FRANKFORT, Kentucky. – Kentucky's largest public school districts are closed due to widespread absence on Friday, as teachers were angered by the adoption of a pension reform. Students in Louisville and Lexington are concerned because at least eight school districts of Kentucky had to close schools because of the absence of employees.
The Kentucky Education Association calls it a "shameful" bill that was quickly and narrowly approved by the Republican-led legislature without a hearing or chance to comment on the final version.
Republican legislators have passed a pension overhaul that preserves benefits for most workers and does little in the short term to address the massive debts of the state. Legislators passed the bill in response to one of the country's worst-funded public pension systems and despite a powerful teachers' union that had vowed political retaliation.
The Republicans of the House of Representatives said the new bill will not change the cost of living, but will pull future teachers renting off the board to a "hybrid" plan, CBS affiliate WLKY reported.
Republican Governor Matt Bevin tweeted his support for the bill, saying public employees owed "a deep debt of gratitude" to lawmakers who voted to insist.
But many teachers in the state's second largest school district responded that they would not come to work on Friday (19659002) The Capitol was full of emotions, as the legislators held passionate speeches, carried by the songs "do the right thing" by the teachers in the halls that seeped through the city closed doors of the Legislative Chambers. In the house, the Republicans turned to one of the few teachers in the state legislature to support the bill in the hope of calming the storm of protests outside.
"That concerns me directly, and so I have decided to take this today to try to help reassure our educators and others to say that this is necessary to consolidate your future pension," said Rep. John "Bam" Carney. But as he spoke, someone in the gallery shouted that he was a "scab," and teachers who gathered outside the chamber chanted it was time for Carney to leave.
The GOP-controlled house approved the bill Thursday night, 49-46. Eleven Republicans joined 35 Democrats against the measure. The senate said goodbye later, 22-15, when the teachers outside "shame on you!" Riefen
Democratic MP Tom Burch called the bill "garbage" when he slammed it on the table during a hastily scheduled meeting on Thursday. He called the Republicans "a horde of cowards" because they had not decided to legalize marijuana and casino gambling. Revenues, he said, could be used to reduce pension debt.
"How can you shave in the morning?" Burch asked
The law removes some of the most vilified provisions of earlier proposals. Current and retired teachers who are not eligible for social security benefits still receive annual increases of 1.5 percent in their pension tests. And current workers would not have to work longer to qualify for the full benefits.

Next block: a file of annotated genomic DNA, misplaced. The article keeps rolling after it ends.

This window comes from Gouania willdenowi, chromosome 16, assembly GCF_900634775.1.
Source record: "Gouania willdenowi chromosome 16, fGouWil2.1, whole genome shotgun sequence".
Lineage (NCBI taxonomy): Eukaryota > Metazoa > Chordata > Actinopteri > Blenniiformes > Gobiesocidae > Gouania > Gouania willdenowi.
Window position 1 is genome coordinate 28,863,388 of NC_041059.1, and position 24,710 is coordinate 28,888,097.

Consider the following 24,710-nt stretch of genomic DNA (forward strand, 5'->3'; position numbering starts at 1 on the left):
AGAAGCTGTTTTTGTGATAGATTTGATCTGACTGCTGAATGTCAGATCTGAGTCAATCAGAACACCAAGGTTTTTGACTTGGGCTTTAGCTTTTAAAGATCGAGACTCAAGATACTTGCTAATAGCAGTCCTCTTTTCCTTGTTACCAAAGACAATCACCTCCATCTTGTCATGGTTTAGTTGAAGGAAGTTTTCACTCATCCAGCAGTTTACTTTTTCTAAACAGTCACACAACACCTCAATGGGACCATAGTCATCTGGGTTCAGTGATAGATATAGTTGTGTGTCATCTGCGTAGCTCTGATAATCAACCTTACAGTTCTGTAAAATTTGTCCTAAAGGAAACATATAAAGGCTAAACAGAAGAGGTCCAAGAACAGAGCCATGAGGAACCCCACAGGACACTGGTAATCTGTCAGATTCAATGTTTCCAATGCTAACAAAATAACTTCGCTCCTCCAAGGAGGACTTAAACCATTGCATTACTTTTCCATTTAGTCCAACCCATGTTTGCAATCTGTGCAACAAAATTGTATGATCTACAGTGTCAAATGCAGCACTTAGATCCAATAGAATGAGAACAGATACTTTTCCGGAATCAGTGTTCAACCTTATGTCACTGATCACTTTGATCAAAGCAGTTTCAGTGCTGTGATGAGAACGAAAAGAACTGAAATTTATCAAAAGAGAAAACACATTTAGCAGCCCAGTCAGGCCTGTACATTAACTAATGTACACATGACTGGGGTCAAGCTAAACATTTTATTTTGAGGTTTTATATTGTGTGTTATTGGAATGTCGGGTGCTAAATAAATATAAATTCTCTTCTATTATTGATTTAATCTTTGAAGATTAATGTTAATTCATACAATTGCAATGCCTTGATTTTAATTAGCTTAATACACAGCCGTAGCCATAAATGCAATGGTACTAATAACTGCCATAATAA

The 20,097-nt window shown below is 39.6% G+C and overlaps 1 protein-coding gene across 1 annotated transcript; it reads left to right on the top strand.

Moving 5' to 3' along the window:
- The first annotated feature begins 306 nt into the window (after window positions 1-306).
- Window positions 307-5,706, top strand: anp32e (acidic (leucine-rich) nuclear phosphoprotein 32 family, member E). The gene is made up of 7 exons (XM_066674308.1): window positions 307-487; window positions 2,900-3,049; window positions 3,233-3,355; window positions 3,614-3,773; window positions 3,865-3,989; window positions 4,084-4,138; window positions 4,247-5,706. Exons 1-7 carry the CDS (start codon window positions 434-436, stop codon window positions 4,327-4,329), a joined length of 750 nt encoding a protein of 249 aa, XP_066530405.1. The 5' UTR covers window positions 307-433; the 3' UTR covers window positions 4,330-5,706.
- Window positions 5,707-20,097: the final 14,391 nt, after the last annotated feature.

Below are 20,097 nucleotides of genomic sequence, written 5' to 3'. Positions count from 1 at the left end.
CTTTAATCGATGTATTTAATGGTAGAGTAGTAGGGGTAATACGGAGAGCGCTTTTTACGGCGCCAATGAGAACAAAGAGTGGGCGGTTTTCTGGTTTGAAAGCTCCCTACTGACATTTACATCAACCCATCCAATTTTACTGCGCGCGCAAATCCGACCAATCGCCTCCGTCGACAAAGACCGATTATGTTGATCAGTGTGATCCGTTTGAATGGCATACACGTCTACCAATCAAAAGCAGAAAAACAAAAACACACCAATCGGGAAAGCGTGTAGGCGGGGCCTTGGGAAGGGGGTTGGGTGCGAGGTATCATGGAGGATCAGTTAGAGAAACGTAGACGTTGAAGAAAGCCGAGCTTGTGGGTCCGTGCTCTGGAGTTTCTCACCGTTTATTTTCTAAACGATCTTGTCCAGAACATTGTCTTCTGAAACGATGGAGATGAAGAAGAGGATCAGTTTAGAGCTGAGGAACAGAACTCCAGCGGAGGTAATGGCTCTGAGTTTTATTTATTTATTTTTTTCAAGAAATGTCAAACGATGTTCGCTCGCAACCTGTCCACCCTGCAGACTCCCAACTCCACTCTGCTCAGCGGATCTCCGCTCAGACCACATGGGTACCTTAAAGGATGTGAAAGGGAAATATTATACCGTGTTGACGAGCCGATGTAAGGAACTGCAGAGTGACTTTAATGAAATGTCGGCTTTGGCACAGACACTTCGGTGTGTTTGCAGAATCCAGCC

But new employees would be moved to a hybrid plan. They would be guaranteed to get back all the money they and the taxpayers put into their retirement accounts, plus 85 percent of all investment profits. The state would keep the other 15 percent.
"Think about it, it's crazy," Republican Deputy Chad McCoy said.
But the bill would also remove new teachers from an "inviolable contract" that would protect them from future performance changes. Former educators like Carlotta Abbot were worried about how that would affect the future of their profession.
"I have a 19-year-old granddaughter who wants to become an educator, and I can not encourage her in good faith to become a teacher now," she said.
The bill came so quickly that some lawmakers signaled that that they did not know how it would affect the system financially, Republican MP John "Bam" Carney said lawmakers expect to save $ 300 million over the next 30 years, but Kentucky has at least $ 41 billion less than the money he needs to pay old-age pensions at the same time.
"There was some hope that some of the things we could do with pension reform could have a bigger impact on this future liability. But at the end of the day There simply was not the will to do that, "said Speaker of the House of Representatives David Osborne.
Since taking office in 2015, Bevins' priority To support the pension system encountered difficulties. Thousands of teachers and public employees recently marched in the Capitol and legislators were under pressure. Frustrated, Bevin called opponents of his plan "selfish" and "intentionally ill-informed." His comments earned revenge from republican legislative leaders and galvanized the opposition.
But by the time that with the time of the 2018 legislative session and lawmakers not yet approved a two-year operational budget, republican leaders said they must receive the pension bill
"This question threatened to raise the important issues in the Session remain, suffocating, "Osborne said.